In 2011, Jose Reyes led the league in batting for the Mets and was with another team the next year. In 2012, R.A. Dickey led the league in strikeouts and the next year he was on another team. In 2013, Eric Young Jr. led the league in stolen bases. While he will likely open the year with the Mets, it’s anyone’s guess what his role will be on the club.
Following the 2013 season, the Mets acquired outfielders Chris Young and Curtis Granderson. When they did not trade second baseman Daniel Murphy, it seemed like Young Jr. would be relegated to fourth outfielder status. But then manager Terry Collins indicated that Young Jr. was his preferred option to be the team’s leadoff hitter and now no one knows what to expect.
It’s fun to watch a speedy guy run the bases and Young Jr. is no different. He gave the club a different dimension and every time he got on base he was a threat to put himself in scoring position. The rub was he just wasn’t very good at getting on base. The old baseball wisdom is that you can’t steal first base and Young Jr.’s .318 OBP ranked eighth among the 12 guys on the team to amass at least 200 PA last year.
The polar opposite of Young Jr. would be Lucas Duda, a big slow guy. Duda came to the plate 34 fewer times than Young Jr. yet scored just six fewer runs because he was better at getting on base. We all recall the times when Young Jr. seemingly scored a run by himself. But his electricity on the basepaths does no good if he’s sitting in the dugout after another weak groundout.
In 425 PA in the 2011-12 seasons, Young Jr. had a .358 OBP, 40 points higher than what he did last year. So, if he gets the playing time this year what will he do? Here’s what we predict:
Interestingly, not one of us thinks he can match the .358 OBP he put up over the two seasons prior to joining the Mets. Yet four of us think he’ll get over 400 PA, enough to be way more than a traditional fourth outfielder. Jim O’Malley thinks he’ll get the most playing time and sees another 40-SB season for him. Doug Parker thinks he’ll get less than half the playing time and post just a .635 OPS when he does play. The majority of us are closer to Doug’s point of view.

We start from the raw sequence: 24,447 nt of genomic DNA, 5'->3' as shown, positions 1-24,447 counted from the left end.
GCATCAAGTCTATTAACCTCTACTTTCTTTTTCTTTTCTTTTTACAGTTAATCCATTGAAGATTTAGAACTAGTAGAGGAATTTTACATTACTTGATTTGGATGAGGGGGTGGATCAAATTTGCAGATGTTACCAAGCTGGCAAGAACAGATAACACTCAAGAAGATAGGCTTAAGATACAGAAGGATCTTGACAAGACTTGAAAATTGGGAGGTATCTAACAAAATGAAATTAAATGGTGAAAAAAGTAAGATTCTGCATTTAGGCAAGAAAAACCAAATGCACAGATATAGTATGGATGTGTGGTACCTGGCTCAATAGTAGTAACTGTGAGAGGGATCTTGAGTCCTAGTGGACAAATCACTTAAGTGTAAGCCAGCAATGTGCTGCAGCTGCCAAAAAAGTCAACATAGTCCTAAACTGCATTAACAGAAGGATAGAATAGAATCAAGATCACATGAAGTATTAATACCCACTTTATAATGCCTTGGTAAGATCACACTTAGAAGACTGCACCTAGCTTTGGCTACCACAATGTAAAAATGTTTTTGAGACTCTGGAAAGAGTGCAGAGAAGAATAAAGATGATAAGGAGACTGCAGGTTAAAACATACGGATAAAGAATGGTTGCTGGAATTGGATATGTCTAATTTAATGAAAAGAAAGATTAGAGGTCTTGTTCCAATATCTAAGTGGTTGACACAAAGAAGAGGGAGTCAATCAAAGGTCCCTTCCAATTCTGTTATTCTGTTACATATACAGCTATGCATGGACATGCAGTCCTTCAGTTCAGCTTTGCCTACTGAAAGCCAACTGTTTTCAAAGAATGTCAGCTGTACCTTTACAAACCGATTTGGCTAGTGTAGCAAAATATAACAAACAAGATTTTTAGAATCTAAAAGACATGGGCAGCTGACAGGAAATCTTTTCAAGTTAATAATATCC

Here’s what the group forecasts for Young Jr. in 2014:
Before Collins indicated that he was in Young Jr.’s corner, we projected 496 PA and a .680 OPS for Juan Lagares and 512 PA and a .738 OPS for Young. Now we think Young Jr. will get 376 PA and a .678 OPS. Actually, 1,384 PA isn’t a bad total for two outfield spots, if these three make up the vast majority of playing time. Perhaps the question is if Collins will be satisfied with 872 PA of roughly a .680 OPS from Lagares and Young Jr.
It certainly could work. If Lagares is as good defensively as he was a year ago, he’ll still be an asset. And if the Mets get more from catcher, first base and shortstop than they did in 2013, it would make carrying Young Jr. easier, too.
Collins has gotten a free pass from nearly everyone because of a belief that he couldn’t be judged on his record as he simply didn’t have the horses. Now Sandy Alderson is telling ownership that the Mets have the talent to win 90 games. Collins’ bosses think this team has the horses. It will be interesting if Collins changes how he rides his players this year with these new expectations.
Given his druthers, a jockey would prefer to ride a fast horse. Perhaps that’s why Collins has been so public in his support of Young Jr. How Collins handles the outfield and how Young Jr. responds when he gets playing time will be two of the key storylines in the early months of the 2014 season.
Check back Monday for our next entry in the projection series.